Identification of damage precursors in 3D-printed aluminium alloy after fatigue testing
Kasper van Loobergen – UTwente internal (April - December 2019)
Previous work has indicated that damage precursors can be a promising method for predicting and preventing fatigue damage in metal structures. Test plates made from Scalmalloy (an aluminium alloy) were printed using Selective Laser Melting and subjected to fatigue experiments as part of previous research in order to detect damage precursors based on dynamic properties. The work for this assignment consisted of analysing the physical properties of these plates after they had been subjected to fatigue loading in order to find the cause of the previously measured changes in dynamic behaviour. A batch of test plates made from conventionally produced Al7075-T6 were used as a reference.
A number of approaches to define damage precursors were discussed. Material characterization tests were carried out to help understanding the link between change in dynamic behaviour and physical material changes, since this is essential for properly understanding dynamic damage precursors. Methods that were used to analyse physical properties of the test plates include optical microscopy, confocal microscopy, density analysis, CT-scanning, micro- and nano-indentation and EBSD-analysis. The main cause of the previously observed change in dynamic behaviour can be traced back to early stages of fatigue crack growth, but the applied analysis methods did not indicate significant change of material properties before the first fatigue cracks started to appear.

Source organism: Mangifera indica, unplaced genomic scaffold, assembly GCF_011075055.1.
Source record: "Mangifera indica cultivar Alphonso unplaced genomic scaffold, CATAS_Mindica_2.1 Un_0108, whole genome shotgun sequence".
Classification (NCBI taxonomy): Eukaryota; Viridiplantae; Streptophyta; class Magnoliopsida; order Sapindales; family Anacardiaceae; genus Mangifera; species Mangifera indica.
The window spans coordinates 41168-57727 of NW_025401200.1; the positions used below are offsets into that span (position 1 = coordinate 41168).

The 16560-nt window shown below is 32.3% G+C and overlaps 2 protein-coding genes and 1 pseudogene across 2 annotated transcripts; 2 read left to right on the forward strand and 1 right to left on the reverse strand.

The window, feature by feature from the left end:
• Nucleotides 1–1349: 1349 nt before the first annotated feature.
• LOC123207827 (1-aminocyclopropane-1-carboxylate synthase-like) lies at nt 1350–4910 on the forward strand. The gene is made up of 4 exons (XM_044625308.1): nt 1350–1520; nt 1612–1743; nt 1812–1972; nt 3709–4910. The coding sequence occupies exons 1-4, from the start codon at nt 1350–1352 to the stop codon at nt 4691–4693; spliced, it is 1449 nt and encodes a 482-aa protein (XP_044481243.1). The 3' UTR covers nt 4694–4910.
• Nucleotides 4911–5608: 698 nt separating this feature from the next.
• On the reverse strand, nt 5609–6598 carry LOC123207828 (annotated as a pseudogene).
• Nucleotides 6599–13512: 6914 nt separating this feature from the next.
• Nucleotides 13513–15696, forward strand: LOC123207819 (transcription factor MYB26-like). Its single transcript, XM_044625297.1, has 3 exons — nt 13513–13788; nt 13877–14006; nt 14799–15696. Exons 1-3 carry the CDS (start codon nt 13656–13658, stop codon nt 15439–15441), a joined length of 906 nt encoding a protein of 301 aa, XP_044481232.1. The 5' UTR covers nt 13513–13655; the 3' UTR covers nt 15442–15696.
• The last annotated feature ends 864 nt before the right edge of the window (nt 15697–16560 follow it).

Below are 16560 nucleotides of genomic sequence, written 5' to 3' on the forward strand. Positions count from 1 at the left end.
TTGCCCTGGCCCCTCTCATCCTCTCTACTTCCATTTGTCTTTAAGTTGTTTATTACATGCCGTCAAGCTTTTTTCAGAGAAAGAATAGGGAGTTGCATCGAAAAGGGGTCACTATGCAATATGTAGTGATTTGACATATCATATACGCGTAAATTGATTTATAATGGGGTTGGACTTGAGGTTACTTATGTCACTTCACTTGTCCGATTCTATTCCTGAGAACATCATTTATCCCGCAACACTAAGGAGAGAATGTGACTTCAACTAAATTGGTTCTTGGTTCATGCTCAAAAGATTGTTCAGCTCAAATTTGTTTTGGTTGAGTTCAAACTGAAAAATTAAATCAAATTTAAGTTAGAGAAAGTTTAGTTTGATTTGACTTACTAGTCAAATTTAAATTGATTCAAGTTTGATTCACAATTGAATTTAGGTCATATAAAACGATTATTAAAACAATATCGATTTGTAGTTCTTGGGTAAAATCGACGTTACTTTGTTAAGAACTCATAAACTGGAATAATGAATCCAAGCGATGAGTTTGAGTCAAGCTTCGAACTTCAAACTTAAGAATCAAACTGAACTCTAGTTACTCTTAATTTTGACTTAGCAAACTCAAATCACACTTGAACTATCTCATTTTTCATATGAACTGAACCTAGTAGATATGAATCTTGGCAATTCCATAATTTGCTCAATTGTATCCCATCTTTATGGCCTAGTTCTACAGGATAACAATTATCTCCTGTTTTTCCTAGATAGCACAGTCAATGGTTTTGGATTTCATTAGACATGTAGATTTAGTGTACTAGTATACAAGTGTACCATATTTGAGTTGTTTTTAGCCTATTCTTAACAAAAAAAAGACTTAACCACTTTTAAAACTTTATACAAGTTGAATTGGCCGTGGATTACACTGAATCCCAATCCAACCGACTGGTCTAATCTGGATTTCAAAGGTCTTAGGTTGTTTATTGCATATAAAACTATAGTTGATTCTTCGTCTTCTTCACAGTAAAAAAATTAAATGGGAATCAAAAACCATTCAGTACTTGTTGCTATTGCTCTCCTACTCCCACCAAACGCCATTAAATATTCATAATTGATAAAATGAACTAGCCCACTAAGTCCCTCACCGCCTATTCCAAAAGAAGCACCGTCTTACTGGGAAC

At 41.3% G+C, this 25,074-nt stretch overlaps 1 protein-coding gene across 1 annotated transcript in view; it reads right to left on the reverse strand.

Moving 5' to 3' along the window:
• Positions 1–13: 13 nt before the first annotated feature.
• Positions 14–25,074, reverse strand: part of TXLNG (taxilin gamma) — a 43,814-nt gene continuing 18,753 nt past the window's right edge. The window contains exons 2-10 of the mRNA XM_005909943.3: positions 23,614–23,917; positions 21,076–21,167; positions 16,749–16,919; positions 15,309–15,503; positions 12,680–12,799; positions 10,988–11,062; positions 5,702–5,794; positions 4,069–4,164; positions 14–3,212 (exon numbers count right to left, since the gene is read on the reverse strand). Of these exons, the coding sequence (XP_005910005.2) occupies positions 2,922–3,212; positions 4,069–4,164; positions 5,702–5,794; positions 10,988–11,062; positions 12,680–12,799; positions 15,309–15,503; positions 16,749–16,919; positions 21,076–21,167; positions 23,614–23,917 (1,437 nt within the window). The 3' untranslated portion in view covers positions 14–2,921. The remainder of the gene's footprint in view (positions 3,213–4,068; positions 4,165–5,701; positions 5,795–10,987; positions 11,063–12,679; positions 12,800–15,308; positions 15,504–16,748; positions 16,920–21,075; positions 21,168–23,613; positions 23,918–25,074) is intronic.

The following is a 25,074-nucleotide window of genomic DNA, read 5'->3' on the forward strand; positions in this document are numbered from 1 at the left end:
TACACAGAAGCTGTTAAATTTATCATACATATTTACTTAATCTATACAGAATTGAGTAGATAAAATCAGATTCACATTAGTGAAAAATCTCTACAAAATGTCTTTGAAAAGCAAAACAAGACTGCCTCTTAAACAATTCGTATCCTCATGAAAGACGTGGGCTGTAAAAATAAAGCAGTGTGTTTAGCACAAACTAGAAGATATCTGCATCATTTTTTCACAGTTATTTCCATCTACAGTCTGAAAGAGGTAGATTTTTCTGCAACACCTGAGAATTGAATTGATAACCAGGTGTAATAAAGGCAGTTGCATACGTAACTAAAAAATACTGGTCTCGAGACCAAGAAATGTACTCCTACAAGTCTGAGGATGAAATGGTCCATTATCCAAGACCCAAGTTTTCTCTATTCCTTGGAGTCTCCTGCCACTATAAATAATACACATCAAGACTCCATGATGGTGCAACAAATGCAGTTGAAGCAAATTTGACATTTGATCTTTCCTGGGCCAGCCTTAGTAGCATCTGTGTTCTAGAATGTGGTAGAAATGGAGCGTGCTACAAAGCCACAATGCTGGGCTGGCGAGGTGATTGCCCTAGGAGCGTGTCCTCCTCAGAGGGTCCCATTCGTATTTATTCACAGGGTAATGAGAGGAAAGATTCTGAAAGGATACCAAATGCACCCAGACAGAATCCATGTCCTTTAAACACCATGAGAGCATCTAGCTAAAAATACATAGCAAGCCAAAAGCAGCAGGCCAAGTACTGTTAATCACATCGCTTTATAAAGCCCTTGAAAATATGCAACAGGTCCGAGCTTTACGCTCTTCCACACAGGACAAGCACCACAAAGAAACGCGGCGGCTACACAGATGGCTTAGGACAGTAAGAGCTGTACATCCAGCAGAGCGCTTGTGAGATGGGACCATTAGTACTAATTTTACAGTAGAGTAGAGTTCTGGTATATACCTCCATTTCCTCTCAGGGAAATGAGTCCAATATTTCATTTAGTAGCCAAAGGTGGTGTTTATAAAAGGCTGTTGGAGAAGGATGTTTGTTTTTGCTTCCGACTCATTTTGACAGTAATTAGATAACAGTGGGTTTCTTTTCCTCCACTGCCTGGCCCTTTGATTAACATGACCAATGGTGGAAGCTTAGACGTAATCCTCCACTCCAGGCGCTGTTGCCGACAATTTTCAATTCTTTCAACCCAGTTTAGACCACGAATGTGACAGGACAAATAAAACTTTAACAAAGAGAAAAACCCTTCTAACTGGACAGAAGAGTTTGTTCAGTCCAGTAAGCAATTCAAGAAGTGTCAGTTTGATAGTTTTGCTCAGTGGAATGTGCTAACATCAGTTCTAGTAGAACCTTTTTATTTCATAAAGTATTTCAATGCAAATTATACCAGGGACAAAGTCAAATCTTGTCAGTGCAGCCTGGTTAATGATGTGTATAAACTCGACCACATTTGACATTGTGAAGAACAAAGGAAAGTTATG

(a) Before polishing
(a) After polishing
Figure 1 Microscope images of cracked area before and after polishing (432.750 load cycles).
Also, some attention is given on how damage precursors could be implemented to improve maintenance policies and increase reliability of systems, and what the limitations of damage precursors are in practical applications.
- Early fatigue cracks could be visualized successfully with optical microscopy and appeared earlier than expected based on dynamic measurements in the past.
- Polishing improved visibility of cracks and made porosity in printed material apparent.
- Fatigue cracking of the test plates was influenced substantially by the clamping mechanism that was used during fatigue experiments.
- No evidence was found that the small amount of porosity present in the Scalmalloy samples had a major influence on crack growth.
- No major change in mechanical properties of Scalmalloy and Al7075-T6 was found close to existing fatigue cracks.
Figure 2 The test set-up that was used to apply fatigue load in previous research and one of the test plates that were analysed in this work. The base was vibrated in the eigenfrequency of the freely vibrating end to apply a fatigue load.